“Book Review: The Ground You Stand Upon”
Reviewed by Jaylynn Korrell
An amazing true story of a father’s war seen through the eyes of his son
It’s a massive project to take on: writing the book of your father’s time during the Vietnam War. Joshua Bowe knew this, but he still managed to create a successful, eye-opening piece of work that veterans and civilians can both learn from and appreciate. The Ground You Stand Upon: Life of a Skytrooper in Vietnam narrates his father’s time in the war with thoughtful research, letters, and first-hand accounts in a way that makes you feel like you were there.
When Wilbur Bowe (Will) is drafted into the army in 1965, he feels ready to get in on the action. Through the letters he writes his family, we can feel the excitement coming off of this 20-year-old who still thinks of war as a game. But throughout his two years of service, we follow Will as his mindset changes. He makes friends who broaden his horizon. He learns what it means to be there for people and to take each day as it comes. But each friend’s passing brings him further away from his former reality. As his innocence is lost, perspective is gained.
This book is heavy. Joshua Bowe brings people to life on the page with intricate details, succeeding in making them feel like your own childhood friends. You’ll laugh at their jokes and worry for them, because you’ll truly care. Reading this book had me both optimistic and nervous, hoping that everyone I got to know would have the happy ending they deserve. But regardless of how much we like spending time with Will and his friends, the Vietnam War still has many casualties.
When it comes to the death of these men, there’s rarely rhyme or reason. Someone gets transferred to another unit. They drop to the ground a little too slowly. Some are even doing everything correctly. Still, it happens. With this book, all of their stories get to live on. We get to know their mothers and children. We read their letters and feel their homesickness. We know how they want to get home and how they try to get out of it. The truth of this book will linger long after reading it.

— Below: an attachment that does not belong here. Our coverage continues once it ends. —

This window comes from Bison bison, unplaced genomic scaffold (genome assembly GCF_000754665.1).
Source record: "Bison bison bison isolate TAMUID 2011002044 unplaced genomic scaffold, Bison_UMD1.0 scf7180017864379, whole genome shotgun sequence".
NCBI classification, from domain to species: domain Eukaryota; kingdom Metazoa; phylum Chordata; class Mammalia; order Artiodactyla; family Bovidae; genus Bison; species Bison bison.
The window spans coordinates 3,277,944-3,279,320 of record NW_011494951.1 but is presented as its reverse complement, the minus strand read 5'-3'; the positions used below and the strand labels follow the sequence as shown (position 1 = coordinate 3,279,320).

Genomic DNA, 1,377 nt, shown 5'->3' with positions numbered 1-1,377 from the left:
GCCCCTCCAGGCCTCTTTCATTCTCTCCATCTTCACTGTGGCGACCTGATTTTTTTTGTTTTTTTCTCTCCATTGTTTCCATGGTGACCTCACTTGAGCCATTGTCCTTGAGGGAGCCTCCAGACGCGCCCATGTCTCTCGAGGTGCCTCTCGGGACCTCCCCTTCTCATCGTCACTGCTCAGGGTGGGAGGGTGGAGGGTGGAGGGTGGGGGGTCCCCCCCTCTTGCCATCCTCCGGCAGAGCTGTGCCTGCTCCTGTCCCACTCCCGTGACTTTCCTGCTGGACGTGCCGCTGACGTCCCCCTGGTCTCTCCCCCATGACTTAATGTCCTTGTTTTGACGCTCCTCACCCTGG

“Seems funny, all these years I read about these people in geography class and here I am seeing it for real.”
The back and forth between father and son narratives makes for an easy and entertaining read. Luckily, Will Bowe’s letters are both chronological and extremely personable. He’s a likable person to follow around and root for.
Nearly all of his letters are written to his family, so they stay flowery and without much talk of combat. We get mostly the side stories from him: the terrible weather, the friendships, the things he so desperately misses. And from his son Joshua, we get the reality. He fills in the gaps between those letters with extensive research and accounts from people who were there. There are so many details that must have taken a ton of work to retrieve, and it paid off with this book.
A tale of humanity, duty, and some of the strongest bonds you can create, The Ground You Stand Upon is an American story that everyone could benefit from reading.
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